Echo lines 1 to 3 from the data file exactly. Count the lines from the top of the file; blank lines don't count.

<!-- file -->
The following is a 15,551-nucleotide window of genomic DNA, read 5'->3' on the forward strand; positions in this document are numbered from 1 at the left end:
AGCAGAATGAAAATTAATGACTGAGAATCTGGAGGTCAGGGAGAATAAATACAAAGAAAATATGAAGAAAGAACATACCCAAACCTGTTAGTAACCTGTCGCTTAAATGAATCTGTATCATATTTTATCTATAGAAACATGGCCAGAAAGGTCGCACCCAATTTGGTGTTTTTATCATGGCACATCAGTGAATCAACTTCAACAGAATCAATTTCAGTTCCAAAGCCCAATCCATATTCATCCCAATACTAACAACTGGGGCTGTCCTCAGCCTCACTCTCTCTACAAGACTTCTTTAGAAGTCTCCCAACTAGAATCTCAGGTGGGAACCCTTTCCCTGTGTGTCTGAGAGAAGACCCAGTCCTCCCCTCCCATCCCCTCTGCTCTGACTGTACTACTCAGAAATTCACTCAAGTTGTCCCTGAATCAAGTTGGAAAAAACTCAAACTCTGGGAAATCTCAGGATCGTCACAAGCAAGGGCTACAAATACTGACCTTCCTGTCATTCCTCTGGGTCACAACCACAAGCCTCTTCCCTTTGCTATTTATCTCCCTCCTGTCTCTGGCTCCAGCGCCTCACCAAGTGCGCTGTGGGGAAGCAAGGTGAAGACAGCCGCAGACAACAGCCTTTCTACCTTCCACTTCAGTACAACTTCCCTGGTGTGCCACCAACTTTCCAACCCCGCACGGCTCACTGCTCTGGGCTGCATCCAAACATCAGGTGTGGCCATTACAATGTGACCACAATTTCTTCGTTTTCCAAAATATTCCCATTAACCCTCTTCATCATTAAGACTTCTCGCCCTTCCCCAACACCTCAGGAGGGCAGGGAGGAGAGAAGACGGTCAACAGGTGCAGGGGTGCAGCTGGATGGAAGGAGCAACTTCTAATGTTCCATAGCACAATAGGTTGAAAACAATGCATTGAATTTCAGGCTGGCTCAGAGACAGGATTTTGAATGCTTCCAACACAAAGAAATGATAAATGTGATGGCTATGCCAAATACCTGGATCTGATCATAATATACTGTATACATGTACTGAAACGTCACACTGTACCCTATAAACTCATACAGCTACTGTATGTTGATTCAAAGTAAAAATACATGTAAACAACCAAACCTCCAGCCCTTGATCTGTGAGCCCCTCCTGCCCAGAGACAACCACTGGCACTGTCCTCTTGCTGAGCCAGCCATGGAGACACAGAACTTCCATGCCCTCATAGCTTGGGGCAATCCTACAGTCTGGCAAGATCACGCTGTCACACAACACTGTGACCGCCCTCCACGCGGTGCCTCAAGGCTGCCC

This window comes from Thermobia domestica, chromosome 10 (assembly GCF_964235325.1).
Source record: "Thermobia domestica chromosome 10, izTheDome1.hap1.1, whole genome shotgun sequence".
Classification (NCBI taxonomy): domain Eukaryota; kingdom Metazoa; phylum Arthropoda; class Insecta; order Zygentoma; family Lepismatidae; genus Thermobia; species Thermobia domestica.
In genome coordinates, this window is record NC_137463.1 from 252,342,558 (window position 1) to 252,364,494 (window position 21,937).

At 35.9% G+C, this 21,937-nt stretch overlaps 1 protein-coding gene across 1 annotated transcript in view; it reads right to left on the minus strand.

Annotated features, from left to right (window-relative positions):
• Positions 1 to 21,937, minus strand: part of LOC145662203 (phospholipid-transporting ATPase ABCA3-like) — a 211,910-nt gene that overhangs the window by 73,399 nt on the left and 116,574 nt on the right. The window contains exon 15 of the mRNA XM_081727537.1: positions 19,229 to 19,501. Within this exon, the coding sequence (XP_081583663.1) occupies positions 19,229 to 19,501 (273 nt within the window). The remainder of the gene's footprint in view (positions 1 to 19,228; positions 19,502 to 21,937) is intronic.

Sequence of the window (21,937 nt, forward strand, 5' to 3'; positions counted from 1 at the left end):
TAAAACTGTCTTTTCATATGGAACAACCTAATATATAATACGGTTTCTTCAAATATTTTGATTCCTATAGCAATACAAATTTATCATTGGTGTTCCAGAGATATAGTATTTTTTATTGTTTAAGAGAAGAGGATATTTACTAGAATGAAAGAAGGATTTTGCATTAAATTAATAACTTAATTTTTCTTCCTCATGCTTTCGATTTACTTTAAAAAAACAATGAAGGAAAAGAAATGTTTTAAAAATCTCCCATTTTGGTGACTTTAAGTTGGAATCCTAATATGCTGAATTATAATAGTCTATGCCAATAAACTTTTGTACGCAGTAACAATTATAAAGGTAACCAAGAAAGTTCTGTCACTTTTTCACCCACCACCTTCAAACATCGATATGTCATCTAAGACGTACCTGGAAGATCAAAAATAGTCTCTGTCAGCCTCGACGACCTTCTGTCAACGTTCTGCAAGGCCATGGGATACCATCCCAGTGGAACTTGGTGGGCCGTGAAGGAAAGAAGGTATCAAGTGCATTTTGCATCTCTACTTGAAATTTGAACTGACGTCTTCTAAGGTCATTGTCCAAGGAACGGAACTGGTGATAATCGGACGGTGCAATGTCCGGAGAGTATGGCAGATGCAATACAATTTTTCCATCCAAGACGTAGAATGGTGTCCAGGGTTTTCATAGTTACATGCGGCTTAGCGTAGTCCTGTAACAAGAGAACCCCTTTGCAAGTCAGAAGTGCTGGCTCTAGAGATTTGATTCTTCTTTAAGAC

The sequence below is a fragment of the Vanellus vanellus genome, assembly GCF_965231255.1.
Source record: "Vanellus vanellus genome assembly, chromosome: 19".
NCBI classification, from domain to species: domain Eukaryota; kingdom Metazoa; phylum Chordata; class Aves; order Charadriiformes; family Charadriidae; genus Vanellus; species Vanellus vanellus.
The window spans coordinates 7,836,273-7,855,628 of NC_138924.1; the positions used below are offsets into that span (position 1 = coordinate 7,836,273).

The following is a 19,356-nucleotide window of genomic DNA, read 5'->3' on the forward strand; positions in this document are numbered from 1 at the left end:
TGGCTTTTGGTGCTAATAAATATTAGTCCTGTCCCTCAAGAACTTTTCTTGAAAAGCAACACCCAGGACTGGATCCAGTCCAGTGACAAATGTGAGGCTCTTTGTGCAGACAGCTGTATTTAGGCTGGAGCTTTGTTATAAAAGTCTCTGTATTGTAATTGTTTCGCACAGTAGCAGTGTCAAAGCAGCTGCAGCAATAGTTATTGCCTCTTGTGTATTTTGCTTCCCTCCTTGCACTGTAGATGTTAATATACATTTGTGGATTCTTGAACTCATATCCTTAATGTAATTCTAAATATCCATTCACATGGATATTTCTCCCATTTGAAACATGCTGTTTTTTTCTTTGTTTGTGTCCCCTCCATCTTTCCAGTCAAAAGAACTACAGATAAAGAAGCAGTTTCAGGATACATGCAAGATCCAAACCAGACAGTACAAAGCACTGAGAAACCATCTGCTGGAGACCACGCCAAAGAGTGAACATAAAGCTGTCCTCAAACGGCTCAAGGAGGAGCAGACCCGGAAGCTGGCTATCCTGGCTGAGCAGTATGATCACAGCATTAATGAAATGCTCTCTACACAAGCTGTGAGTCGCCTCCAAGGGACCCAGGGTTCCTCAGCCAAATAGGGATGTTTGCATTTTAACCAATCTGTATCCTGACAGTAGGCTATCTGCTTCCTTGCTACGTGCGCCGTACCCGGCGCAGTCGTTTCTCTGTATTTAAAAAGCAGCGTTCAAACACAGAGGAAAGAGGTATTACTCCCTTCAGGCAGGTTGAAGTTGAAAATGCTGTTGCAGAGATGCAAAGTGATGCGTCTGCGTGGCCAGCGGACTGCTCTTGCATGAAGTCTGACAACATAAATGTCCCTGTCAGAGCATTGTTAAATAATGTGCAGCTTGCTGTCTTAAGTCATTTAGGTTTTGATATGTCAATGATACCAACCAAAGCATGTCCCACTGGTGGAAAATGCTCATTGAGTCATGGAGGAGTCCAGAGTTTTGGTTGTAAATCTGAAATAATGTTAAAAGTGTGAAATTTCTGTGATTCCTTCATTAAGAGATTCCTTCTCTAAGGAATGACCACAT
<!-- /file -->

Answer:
The following is a 15,551-nucleotide window of genomic DNA, read 5'->3' on the forward strand; positions in this document are numbered from 1 at the left end:
AGCAGAATGAAAATTAATGACTGAGAATCTGGAGGTCAGGGAGAATAAATACAAAGAAAATATGAAGAAAGAACATACCCAAACCTGTTAGTAACCTGTCGCTTAAATGAATCTGTATCATATTTTATCTATAGAAACATGGCCAGAAAGGTCGCACCCAATTTGGTGTTTTTATCATGGCACATCAGTGAATCAACTTCAACAGAATCAATTTCAGTTCCAAAGCCCAATCCATATTCATCCCAATACTAACAACTGGGGCTGTCCTCAGCCTCACTCTCTCTACAAGACTTCTTTAGAAGTCTCCCAACTAGAATCTCAGGTGGGAACCCTTTCCCTGTGTGTCTGAGAGAAGACCCAGTCCTCCCCTCCCATCCCCTCTGCTCTGACTGTACTACTCAGAAATTCACTCAAGTTGTCCCTGAATCAAGTTGGAAAAAACTCAAACTCTGGGAAATCTCAGGATCGTCACAAGCAAGGGCTACAAATACTGACCTTCCTGTCATTCCTCTGGGTCACAACCACAAGCCTCTTCCCTTTGCTATTTATCTCCCTCCTGTCTCTGGCTCCAGCGCCTCACCAAGTGCGCTGTGGGGAAGCAAGGTGAAGACAGCCGCAGACAACAGCCTTTCTACCTTCCACTTCAGTACAACTTCCCTGGTGTGCCACCAACTTTCCAACCCCGCACGGCTCACTGCTCTGGGCTGCATCCAAACATCAGGTGTGGCCATTACAATGTGACCACAATTTCTTCGTTTTCCAAAATATTCCCATTAACCCTCTTCATCATTAAGACTTCTCGCCCTTCCCCAACACCTCAGGAGGGCAGGGAGGAGAGAAGACGGTCAACAGGTGCAGGGGTGCAGCTGGATGGAAGGAGCAACTTCTAATGTTCCATAGCACAATAGGTTGAAAACAATGCATTGAATTTCAGGCTGGCTCAGAGACAGGATTTTGAATGCTTCCAACACAAAGAAATGATAAATGTGATGGCTATGCCAAATACCTGGATCTGATCATAATATACTGTATACATGTACTGAAACGTCACACTGTACCCTATAAACTCATACAGCTACTGTATGTTGATTCAAAGTAAAAATACATGTAAACAACCAAACCTCCAGCCCTTGATCTGTGAGCCCCTCCTGCCCAGAGACAACCACTGGCACTGTCCTCTTGCTGAGCCAGCCATGGAGACACAGAACTTCCATGCCCTCATAGCTTGGGGCAATCCTACAGTCTGGCAAGATCACGCTGTCACACAACACTGTGACCGCCCTCCACGCGGTGCCTCAAGGCTGCCC

This window comes from Thermobia domestica, chromosome 10 (assembly GCF_964235325.1).